The University of Alaska has entered into an agreement with the federal Office of Civil Rights to address problems with its handling of sexual assault and harassment cases. UA was one of dozens of universities around the country singled out by the OCR for a compliance review in 2014.
Speaking at a Monday press conference, UA President Jim Johnsen said some improvements have already been made since the review started, but it’s not enough.
“We’re still working to improve how we respond and how we investigate and how we resolve campus sexual assault and sexual harassment,” Johnsen said. “In short, we are committed to promote a culture of safety on all of our campuses.”
The Title IX agreement with the OCR covers numerous areas, including the hiring of Title IX coordinators at each UA campus as well as a statewide overseer.
”We’re gonna add more positions across the campuses to provide training for our students and for others on our campuses,” Johnsen said. “And also, we’re strengthen our investigation capacity.”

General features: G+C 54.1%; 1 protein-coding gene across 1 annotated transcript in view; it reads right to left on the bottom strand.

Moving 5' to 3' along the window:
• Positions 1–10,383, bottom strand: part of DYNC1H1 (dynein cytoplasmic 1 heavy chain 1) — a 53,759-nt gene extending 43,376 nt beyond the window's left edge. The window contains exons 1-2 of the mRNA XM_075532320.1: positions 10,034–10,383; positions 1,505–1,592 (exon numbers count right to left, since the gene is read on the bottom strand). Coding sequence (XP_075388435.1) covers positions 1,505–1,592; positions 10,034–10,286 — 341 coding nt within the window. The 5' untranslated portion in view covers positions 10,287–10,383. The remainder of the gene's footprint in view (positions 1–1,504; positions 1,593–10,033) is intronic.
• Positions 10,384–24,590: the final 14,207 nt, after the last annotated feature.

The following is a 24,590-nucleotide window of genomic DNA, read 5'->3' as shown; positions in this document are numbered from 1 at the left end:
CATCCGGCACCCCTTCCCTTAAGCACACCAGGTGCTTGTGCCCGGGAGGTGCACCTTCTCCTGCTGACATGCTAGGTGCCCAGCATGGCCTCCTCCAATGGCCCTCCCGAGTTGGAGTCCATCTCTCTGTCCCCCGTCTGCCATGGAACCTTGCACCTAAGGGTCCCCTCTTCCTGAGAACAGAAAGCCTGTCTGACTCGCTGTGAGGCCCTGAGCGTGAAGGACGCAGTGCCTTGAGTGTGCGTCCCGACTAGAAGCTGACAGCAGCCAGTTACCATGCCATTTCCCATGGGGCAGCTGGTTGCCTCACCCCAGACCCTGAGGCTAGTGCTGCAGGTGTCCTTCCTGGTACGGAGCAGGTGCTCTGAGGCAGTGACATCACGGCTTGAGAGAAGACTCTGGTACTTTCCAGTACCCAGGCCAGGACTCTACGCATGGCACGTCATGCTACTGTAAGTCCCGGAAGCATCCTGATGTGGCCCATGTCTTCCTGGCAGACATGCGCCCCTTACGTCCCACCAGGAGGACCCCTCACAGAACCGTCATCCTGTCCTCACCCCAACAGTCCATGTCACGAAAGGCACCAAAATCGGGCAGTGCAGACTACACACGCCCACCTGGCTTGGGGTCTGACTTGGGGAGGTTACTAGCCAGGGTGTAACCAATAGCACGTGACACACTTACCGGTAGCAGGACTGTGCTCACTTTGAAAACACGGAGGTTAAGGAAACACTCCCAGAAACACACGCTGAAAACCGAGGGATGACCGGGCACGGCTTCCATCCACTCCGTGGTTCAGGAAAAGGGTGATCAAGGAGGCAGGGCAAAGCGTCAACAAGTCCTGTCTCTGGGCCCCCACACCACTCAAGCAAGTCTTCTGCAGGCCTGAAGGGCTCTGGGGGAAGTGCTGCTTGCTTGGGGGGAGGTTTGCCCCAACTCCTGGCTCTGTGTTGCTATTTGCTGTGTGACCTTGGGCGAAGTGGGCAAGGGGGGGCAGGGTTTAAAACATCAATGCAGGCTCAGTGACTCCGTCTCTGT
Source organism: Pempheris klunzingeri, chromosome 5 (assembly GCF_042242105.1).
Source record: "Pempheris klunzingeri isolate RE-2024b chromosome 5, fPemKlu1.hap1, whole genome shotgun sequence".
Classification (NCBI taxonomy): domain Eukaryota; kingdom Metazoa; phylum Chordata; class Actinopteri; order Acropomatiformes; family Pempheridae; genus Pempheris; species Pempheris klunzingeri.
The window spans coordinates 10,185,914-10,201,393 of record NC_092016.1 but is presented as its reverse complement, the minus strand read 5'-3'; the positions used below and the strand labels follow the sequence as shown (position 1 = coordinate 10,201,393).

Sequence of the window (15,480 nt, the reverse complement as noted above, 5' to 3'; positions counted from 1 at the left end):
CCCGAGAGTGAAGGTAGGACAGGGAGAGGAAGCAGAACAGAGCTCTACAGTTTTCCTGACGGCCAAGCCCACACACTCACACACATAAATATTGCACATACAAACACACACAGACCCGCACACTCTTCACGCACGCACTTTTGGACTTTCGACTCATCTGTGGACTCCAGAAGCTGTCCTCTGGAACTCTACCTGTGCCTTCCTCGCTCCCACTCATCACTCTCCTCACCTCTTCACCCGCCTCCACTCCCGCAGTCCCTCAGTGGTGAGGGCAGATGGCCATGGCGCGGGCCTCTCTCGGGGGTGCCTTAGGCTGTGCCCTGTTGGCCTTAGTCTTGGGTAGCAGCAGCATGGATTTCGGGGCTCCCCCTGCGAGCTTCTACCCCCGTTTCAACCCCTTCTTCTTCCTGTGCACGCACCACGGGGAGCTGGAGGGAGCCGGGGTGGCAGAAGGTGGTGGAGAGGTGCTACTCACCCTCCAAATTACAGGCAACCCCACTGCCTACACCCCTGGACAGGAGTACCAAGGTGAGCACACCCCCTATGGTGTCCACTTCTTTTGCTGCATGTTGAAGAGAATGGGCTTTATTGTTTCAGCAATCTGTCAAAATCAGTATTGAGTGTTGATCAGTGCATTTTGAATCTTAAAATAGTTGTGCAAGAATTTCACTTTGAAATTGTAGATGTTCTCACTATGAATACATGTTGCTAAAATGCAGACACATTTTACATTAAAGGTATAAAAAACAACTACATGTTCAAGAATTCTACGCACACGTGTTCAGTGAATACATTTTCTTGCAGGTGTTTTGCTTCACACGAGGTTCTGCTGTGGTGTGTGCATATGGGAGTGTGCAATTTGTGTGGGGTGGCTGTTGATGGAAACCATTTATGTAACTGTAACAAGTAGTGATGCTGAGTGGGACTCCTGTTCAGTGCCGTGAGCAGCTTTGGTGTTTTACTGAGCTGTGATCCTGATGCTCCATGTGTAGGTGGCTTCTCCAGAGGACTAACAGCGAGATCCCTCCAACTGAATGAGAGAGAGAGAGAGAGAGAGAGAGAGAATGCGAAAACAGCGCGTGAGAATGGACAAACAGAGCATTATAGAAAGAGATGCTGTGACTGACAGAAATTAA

The agreement also stipulates annual campus climate surveys, the creation of student review committees and the clarification of reporting, response and adjudication processes. UA will also coordinate better with local law enforcement.
“We’ve already done some of this, but we’ll continue to, to reassess and take corrective action in cases that did come up between 2011 and 2015,” Johnsen said.
Johnsen added that under the agreement, more than 300 incidents reported in the past two years will also be reviewed. The university attributes the increase in cases to more people reporting, and University of Alaska Southeast chancellor Rick Caulfield called that a positive.
”We think now because of the training that’s been provided to all of our employees in those settings — the clarity about the process that students can use to bring forward their concerns — we’re now getting better reporting.
Laura McCullough, Dean of Students at University of Alaska Fairbanks thinks that “the reason these [cases] are getting more reports is because our efforts are educational, so we’re teaching students and our community what behavior is acceptable and what’s not.”
McCullough said the university has developed response and adjudication procedures aimed at balancing due process and safety.
The University of Alaska is awaiting a letter from the Federal Office of Civil Rights containing a detailed assessment of its handling of the Title IX cases reported since 2015.